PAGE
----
MA402      Half Unit
Mathematical Game Theory

This information is for the 2023/24 session.

Teacher responsible

Dr Galit Ashkenazi-Golan COL 3.08


This course is available on the CEMS Exchange, MBA Exchange, MPA in Data Science for Public Policy, MSc in Applicable Mathematics, MSc in Financial Mathematics and MSc in Operations Research & Analytics. This course is available as an outside option to students on other programmes where regulations permit.

It is not available to students who have taken Game Theory (MA330) or Game Theory I (MA301).

Students on the MPA in Data Science for Public Policy are required to seek permission to take this course. 


Familiarity with a rigorous treatment of mathematics (through definitions, theorems and proofs) is expected. Students must know basics of linear algebra (matrix multiplication, geometric interpretation of vectors), analysis (continuity, closed sets), and probability theory (expected value, conditional probability, independence of random events).

Course content

Concepts and methods of mathematical game theory. Nim and combinatorial games. Congestion games. Games in strategic form, dominated strategies, Nash equilibrium. Cournot quantity competition. Game trees with perfect information, backward induction. Commitment. Expected utility. Mixed equilibrium. Zero-sum games, maxmin strategies. Extensive games with information sets, behaviour strategies, perfect recall. Bargaining. Geometry of equilibria.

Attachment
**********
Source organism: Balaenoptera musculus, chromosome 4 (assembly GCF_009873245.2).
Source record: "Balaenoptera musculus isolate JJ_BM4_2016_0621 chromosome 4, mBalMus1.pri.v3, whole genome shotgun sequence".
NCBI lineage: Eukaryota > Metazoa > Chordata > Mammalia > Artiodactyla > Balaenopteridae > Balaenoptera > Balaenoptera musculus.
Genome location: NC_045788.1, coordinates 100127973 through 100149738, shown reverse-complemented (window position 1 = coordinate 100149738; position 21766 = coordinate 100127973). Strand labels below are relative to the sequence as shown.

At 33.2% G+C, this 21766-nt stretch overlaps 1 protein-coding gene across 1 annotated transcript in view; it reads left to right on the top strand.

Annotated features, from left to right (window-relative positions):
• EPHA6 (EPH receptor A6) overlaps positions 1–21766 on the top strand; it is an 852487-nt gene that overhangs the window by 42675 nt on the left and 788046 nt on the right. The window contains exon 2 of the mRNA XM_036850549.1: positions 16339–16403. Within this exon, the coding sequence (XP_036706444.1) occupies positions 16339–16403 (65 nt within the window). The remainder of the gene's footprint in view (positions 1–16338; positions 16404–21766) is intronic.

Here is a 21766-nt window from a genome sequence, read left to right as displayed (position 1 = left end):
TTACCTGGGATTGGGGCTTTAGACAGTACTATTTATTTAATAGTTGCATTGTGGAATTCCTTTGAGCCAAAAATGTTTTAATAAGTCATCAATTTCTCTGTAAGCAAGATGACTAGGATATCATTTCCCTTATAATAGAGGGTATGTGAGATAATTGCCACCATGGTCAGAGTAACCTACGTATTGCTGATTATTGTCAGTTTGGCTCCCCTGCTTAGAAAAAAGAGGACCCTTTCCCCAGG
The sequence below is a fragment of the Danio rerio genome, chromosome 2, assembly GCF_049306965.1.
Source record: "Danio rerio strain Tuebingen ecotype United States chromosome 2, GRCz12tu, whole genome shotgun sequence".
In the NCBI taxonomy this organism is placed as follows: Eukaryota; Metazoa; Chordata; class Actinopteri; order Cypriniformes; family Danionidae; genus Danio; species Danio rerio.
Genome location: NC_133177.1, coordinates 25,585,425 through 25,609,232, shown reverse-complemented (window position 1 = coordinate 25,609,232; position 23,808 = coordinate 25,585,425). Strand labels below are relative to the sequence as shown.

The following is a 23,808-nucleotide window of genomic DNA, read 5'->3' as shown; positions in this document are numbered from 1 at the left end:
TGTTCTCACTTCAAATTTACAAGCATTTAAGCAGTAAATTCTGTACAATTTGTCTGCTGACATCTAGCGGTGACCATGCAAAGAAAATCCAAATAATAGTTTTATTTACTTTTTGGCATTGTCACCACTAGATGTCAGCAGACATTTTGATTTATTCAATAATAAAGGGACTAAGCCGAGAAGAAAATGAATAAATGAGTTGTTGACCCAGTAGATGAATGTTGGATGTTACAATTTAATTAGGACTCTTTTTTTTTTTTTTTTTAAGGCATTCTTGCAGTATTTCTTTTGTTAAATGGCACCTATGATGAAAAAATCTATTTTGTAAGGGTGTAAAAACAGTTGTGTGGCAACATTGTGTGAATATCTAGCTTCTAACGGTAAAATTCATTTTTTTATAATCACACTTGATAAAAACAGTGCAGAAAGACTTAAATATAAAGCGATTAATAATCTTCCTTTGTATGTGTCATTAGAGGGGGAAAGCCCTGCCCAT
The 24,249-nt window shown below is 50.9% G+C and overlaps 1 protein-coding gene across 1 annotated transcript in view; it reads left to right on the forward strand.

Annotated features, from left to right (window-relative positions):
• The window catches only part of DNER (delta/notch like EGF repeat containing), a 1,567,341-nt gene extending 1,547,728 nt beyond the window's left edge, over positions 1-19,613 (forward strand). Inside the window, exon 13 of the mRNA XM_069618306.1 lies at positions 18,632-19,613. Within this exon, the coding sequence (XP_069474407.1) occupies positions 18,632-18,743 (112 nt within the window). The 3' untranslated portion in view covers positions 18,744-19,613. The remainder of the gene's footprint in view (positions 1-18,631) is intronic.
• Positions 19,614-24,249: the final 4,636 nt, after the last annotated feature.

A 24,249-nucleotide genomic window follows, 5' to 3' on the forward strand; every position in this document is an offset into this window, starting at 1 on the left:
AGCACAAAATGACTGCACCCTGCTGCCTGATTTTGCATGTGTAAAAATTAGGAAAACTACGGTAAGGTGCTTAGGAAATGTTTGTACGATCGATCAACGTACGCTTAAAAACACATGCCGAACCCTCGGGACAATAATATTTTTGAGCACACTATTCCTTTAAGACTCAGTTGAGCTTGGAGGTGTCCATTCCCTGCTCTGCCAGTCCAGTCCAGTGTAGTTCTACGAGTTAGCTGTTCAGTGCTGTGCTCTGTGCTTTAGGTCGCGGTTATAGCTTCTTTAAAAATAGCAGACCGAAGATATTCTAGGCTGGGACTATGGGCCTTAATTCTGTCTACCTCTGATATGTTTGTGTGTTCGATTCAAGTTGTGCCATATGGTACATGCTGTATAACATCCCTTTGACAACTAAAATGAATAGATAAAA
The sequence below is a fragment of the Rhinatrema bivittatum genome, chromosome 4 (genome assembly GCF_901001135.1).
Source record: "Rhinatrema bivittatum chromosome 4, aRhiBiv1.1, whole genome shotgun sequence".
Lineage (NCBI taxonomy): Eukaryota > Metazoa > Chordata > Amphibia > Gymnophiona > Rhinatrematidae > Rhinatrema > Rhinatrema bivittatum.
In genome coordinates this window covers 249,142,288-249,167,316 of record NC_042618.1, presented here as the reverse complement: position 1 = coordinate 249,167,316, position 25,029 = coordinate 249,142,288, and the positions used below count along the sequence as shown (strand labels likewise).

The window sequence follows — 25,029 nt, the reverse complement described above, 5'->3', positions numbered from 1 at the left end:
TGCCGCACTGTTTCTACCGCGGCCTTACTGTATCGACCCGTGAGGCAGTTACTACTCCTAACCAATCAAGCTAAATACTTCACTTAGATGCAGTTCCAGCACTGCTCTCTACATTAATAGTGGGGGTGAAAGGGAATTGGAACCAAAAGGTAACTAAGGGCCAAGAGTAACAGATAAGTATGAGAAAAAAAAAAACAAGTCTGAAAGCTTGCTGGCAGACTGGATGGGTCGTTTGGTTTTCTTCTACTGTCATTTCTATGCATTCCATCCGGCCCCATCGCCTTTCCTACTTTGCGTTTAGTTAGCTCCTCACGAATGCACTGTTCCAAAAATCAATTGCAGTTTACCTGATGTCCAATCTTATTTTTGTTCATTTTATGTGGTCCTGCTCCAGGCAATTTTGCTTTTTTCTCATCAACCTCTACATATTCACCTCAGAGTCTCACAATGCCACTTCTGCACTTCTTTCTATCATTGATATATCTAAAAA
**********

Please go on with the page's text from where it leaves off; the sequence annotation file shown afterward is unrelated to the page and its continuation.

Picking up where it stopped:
This course is delivered through a combination of classes and lectures totalling a minimum of 30 hours across Autumn Term.

Formative coursework

Weekly exercises are set and marked.

Indicative reading

Required text: B von Stengel, Game Theory Basics. Cambridge University Press, 2022.


Exam (90%, duration: 2 hours) in the January exam period.
Continuous assessment (10%).

Key facts

Department: Mathematics

Total students 2022/23: 34

Average class size 2022/23: 17

Controlled access 2022/23: No

Lecture capture used 2022/23: Yes (MT)

Value: Half Unit

Guidelines for interpreting course guide information

Course selection videos

Some departments have produced short videos to introduce their courses. Please refer to the course selection videos index page for further information.

Personal development skills

  • Self-management
  • Problem solving
  • Application of information skills
  • Communication
  • Application of numeracy skills
  • Specialist skills